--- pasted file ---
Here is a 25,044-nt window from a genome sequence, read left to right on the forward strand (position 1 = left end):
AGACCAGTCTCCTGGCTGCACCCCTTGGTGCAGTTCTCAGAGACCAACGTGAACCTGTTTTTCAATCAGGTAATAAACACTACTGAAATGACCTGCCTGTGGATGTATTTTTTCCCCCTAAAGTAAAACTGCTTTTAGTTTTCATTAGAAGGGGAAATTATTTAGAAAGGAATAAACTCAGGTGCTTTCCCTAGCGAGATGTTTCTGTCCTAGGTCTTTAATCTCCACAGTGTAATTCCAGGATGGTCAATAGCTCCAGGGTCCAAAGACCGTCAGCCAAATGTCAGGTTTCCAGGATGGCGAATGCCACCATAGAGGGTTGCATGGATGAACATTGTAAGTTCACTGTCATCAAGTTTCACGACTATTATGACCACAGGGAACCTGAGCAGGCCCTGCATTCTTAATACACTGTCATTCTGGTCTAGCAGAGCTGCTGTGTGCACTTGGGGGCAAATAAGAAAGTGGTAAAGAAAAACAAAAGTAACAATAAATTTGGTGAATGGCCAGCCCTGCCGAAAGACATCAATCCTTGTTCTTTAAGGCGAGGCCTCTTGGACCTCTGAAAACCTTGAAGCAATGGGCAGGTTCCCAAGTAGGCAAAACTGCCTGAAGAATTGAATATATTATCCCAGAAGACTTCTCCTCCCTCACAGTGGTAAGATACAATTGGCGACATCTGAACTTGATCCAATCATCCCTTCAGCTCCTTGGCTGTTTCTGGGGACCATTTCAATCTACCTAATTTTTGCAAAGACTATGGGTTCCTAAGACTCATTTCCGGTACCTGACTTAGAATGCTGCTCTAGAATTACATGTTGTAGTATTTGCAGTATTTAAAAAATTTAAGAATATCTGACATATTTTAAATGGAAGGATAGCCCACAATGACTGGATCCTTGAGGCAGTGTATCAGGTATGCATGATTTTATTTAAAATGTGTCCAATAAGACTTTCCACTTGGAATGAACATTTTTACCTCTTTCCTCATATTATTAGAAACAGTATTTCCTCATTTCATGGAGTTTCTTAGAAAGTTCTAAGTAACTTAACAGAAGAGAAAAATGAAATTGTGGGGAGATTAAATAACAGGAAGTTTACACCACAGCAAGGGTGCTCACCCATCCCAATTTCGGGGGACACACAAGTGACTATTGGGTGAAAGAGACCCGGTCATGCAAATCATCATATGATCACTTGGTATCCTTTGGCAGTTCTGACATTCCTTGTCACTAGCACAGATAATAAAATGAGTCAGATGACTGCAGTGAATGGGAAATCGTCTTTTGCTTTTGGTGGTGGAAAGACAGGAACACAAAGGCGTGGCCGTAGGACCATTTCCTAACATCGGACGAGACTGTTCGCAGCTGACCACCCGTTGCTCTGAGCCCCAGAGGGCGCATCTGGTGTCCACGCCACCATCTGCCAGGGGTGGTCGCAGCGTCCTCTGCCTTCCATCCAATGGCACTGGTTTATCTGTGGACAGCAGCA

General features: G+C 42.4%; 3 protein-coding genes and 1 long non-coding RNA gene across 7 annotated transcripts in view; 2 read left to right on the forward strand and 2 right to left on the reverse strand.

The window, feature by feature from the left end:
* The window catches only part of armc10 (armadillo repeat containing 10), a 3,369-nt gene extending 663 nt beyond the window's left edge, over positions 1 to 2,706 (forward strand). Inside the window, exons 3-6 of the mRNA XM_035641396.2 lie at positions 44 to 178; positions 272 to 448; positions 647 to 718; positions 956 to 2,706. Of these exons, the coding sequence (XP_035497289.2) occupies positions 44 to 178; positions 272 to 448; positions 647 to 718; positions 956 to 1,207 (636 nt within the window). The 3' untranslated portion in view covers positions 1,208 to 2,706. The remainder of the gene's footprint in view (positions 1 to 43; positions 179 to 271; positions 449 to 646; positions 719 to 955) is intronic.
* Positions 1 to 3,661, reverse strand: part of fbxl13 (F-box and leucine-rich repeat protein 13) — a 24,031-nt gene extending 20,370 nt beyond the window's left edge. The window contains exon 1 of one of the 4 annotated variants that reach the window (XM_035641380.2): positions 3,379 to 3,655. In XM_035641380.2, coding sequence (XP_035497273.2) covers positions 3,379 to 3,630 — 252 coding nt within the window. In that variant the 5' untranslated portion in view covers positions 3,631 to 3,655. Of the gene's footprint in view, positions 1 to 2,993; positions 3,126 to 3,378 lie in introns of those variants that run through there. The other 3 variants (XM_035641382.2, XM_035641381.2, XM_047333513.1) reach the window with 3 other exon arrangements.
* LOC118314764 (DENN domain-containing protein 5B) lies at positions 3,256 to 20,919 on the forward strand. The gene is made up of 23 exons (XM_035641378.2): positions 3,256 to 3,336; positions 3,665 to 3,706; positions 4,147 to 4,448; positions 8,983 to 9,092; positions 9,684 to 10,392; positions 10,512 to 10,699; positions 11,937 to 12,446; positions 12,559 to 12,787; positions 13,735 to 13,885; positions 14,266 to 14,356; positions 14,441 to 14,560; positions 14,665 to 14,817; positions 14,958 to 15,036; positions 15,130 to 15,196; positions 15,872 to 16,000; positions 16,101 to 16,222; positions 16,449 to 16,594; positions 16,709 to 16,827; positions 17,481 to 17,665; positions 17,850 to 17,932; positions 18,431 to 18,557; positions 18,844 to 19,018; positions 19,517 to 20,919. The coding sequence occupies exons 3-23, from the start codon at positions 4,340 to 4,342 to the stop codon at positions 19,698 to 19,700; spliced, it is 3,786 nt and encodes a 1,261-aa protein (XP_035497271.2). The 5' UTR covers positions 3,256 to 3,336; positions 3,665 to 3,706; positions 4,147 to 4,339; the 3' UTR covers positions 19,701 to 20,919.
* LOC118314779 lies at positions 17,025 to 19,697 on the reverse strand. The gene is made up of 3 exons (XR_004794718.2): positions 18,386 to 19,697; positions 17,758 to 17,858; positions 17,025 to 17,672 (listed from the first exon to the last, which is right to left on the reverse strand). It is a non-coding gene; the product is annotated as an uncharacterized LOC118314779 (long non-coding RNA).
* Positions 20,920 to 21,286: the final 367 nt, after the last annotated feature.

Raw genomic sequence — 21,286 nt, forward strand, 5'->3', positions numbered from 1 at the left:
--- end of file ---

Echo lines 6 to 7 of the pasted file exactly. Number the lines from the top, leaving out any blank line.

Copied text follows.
* Positions 1 to 3,661, reverse strand: part of fbxl13 (F-box and leucine-rich repeat protein 13) — a 24,031-nt gene extending 20,370 nt beyond the window's left edge. The window contains exon 1 of one of the 4 annotated variants that reach the window (XM_035641380.2): positions 3,379 to 3,655. In XM_035641380.2, coding sequence (XP_035497273.2) covers positions 3,379 to 3,630 — 252 coding nt within the window. In that variant the 5' untranslated portion in view covers positions 3,631 to 3,655. Of the gene's footprint in view, positions 1 to 2,993; positions 3,126 to 3,378 lie in introns of those variants that run through there. The other 3 variants (XM_035641382.2, XM_035641381.2, XM_047333513.1) reach the window with 3 other exon arrangements.
* LOC118314764 (DENN domain-containing protein 5B) lies at positions 3,256 to 20,919 on the forward strand. The gene is made up of 23 exons (XM_035641378.2): positions 3,256 to 3,336; positions 3,665 to 3,706; positions 4,147 to 4,448; positions 8,983 to 9,092; positions 9,684 to 10,392; positions 10,512 to 10,699; positions 11,937 to 12,446; positions 12,559 to 12,787; positions 13,735 to 13,885; positions 14,266 to 14,356; positions 14,441 to 14,560; positions 14,665 to 14,817; positions 14,958 to 15,036; positions 15,130 to 15,196; positions 15,872 to 16,000; positions 16,101 to 16,222; positions 16,449 to 16,594; positions 16,709 to 16,827; positions 17,481 to 17,665; positions 17,850 to 17,932; positions 18,431 to 18,557; positions 18,844 to 19,018; positions 19,517 to 20,919. The coding sequence occupies exons 3-23, from the start codon at positions 4,340 to 4,342 to the stop codon at positions 19,698 to 19,700; spliced, it is 3,786 nt and encodes a 1,261-aa protein (XP_035497271.2). The 5' UTR covers positions 3,256 to 3,336; positions 3,665 to 3,706; positions 4,147 to 4,339; the 3' UTR covers positions 19,701 to 20,919.